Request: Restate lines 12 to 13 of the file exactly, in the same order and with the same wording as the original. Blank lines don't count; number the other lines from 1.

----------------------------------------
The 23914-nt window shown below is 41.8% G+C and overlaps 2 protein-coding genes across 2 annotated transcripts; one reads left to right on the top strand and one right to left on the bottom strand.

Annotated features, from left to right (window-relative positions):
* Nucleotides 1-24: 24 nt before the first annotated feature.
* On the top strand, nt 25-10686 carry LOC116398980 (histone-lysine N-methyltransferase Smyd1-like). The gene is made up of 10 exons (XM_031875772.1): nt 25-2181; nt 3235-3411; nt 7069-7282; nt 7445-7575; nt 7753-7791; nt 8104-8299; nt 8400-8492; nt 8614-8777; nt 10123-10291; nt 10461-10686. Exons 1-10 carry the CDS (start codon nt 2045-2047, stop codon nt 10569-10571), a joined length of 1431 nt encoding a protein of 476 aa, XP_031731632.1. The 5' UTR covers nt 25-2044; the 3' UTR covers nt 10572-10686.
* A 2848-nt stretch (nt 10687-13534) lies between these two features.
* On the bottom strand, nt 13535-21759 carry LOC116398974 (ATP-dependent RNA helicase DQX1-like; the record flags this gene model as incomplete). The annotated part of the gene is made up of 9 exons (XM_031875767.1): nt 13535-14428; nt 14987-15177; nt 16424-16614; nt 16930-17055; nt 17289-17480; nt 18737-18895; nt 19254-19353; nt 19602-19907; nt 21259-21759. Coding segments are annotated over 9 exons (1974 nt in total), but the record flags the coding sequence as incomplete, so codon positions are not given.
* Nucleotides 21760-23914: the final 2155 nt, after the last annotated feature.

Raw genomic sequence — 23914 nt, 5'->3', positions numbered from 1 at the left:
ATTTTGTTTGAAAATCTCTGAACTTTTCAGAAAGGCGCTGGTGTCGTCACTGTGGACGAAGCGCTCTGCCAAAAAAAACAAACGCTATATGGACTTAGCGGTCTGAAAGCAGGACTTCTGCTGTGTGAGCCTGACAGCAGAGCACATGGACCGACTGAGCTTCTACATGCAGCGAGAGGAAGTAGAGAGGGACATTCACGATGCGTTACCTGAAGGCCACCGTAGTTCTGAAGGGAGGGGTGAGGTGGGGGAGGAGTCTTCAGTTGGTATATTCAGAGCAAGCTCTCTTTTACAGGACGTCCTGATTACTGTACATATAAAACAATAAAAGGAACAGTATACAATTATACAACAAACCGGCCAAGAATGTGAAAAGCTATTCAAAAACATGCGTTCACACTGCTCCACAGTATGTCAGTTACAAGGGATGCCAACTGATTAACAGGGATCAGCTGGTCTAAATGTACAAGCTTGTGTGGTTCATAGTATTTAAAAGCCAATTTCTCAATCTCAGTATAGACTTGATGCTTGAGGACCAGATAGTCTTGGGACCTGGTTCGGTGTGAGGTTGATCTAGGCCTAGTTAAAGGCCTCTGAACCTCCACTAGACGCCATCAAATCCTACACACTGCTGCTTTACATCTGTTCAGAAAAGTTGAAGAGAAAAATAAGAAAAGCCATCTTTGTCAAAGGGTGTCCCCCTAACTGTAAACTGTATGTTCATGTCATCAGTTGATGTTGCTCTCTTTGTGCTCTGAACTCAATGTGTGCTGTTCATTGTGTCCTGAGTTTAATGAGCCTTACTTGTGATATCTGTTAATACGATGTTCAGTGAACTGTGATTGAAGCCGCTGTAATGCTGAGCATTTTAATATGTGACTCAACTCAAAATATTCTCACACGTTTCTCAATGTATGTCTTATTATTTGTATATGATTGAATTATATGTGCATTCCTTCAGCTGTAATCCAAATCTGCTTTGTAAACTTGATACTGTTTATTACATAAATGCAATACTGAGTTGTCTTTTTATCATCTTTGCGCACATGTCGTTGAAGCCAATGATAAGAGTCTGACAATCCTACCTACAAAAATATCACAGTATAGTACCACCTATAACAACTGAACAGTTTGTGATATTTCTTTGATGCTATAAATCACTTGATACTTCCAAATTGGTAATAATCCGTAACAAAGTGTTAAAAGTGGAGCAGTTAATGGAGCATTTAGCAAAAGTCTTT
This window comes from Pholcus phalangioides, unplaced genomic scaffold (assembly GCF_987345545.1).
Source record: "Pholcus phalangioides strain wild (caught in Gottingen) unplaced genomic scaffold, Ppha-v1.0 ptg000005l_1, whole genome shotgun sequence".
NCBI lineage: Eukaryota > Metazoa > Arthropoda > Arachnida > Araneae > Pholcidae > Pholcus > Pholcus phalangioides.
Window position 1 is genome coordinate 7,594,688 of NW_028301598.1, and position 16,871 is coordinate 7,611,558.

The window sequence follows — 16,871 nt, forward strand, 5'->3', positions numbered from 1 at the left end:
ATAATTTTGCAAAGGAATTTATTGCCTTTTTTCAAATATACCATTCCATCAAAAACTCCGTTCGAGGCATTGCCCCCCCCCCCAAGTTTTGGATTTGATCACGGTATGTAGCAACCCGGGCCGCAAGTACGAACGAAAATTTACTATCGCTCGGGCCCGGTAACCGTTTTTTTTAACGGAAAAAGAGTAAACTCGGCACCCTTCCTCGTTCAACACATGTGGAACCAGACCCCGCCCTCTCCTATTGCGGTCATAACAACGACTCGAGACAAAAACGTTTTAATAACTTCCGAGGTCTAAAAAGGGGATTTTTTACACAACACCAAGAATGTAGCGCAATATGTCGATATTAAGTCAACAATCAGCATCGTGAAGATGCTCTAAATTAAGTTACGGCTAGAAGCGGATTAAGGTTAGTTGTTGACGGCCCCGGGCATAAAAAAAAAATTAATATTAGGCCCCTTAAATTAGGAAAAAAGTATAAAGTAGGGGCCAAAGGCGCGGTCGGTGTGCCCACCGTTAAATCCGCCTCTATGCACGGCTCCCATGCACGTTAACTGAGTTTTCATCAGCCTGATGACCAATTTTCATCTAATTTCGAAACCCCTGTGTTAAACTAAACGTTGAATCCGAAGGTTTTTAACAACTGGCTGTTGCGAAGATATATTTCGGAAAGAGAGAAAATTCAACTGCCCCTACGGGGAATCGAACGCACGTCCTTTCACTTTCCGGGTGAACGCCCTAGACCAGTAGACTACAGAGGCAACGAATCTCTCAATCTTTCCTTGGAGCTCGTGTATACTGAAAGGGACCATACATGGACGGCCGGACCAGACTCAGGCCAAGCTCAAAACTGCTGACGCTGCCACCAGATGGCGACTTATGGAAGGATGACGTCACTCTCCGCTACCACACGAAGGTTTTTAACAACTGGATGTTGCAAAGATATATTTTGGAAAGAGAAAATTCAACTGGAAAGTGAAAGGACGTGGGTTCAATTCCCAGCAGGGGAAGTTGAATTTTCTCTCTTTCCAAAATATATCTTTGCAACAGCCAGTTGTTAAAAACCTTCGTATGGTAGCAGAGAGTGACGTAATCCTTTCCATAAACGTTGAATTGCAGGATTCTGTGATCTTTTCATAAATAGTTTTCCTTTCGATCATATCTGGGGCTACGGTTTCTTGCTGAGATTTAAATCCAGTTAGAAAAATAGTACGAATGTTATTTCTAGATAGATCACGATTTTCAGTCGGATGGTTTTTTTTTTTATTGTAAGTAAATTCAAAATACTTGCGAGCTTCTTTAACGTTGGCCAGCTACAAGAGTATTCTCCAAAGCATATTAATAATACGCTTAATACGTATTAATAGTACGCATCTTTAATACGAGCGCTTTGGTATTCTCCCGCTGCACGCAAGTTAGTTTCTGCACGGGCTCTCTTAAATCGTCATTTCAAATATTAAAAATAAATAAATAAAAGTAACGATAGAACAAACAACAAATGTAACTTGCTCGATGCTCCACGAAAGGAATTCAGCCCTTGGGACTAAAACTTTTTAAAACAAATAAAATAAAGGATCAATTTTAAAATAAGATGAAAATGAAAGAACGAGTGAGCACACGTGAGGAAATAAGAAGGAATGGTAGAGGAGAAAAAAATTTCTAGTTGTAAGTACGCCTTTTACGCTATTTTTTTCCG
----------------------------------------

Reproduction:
NCBI lineage: Eukaryota > Metazoa > Arthropoda > Arachnida > Araneae > Pholcidae > Pholcus > Pholcus phalangioides.
Window position 1 is genome coordinate 7,594,688 of NW_028301598.1, and position 16,871 is coordinate 7,611,558.